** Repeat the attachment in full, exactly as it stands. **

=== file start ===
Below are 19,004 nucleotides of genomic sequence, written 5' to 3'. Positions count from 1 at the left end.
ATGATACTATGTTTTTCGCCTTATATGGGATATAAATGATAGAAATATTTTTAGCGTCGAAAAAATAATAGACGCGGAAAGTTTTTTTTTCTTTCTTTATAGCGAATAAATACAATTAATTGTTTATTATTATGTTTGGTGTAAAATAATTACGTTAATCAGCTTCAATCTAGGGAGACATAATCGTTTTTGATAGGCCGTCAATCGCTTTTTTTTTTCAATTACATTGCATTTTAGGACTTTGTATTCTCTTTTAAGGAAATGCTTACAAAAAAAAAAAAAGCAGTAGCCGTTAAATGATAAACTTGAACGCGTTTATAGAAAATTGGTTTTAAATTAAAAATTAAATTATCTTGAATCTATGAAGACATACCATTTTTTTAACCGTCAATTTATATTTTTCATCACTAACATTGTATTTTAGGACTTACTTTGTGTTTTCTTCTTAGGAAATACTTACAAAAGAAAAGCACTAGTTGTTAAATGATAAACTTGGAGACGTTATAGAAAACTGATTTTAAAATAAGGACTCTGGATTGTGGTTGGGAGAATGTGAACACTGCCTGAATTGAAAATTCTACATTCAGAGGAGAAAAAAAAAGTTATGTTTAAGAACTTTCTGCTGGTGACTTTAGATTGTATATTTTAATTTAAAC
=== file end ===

Below are 19,004 nucleotides of genomic sequence, written 5' to 3'. Positions count from 1 at the left end.
ATGATACTATGTTTTTCGCCTTATATGGGATATAAATGATAGAAATATTTTTAGCGTCGAAAAAATAATAGACGCGGAAAGTTTTTTTTTCTTTCTTTATAGCGAATAAATACAATTAATTGTTTATTATTATGTTTGGTGTAAAATAATTACGTTAATCAGCTTCAATCTAGGGAGACATAATCGTTTTTGATAGGCCGTCAATCGCTTTTTTTTTTCAATTACATTGCATTTTAGGACTTTGTATTCTCTTTTAAGGAAATGCTTACAAAAAAAAAAAAAGCAGTAGCCGTTAAATGATAAACTTGAACGCGTTTATAGAAAATTGGTTTTAAATTAAAAATTAAATTATCTTGAATCTATGAAGACATACCATTTTTTTAACCGTCAATTTATATTTTTCATCACTAACATTGTATTTTAGGACTTACTTTGTGTTTTCTTCTTAGGAAATACTTACAAAAGAAAAGCACTAGTTGTTAAATGATAAACTTGGAGACGTTATAGAAAACTGATTTTAAAATAAGGACTCTGGATTGTGGTTGGGAGAATGTGAACACTGCCTGAATTGAAAATTCTACATTCAGAGGAGAAAAAAAAAGTTATGTTTAAGAACTTTCTGCTGGTGACTTTAGATTGTATATTTTAATTTAAAC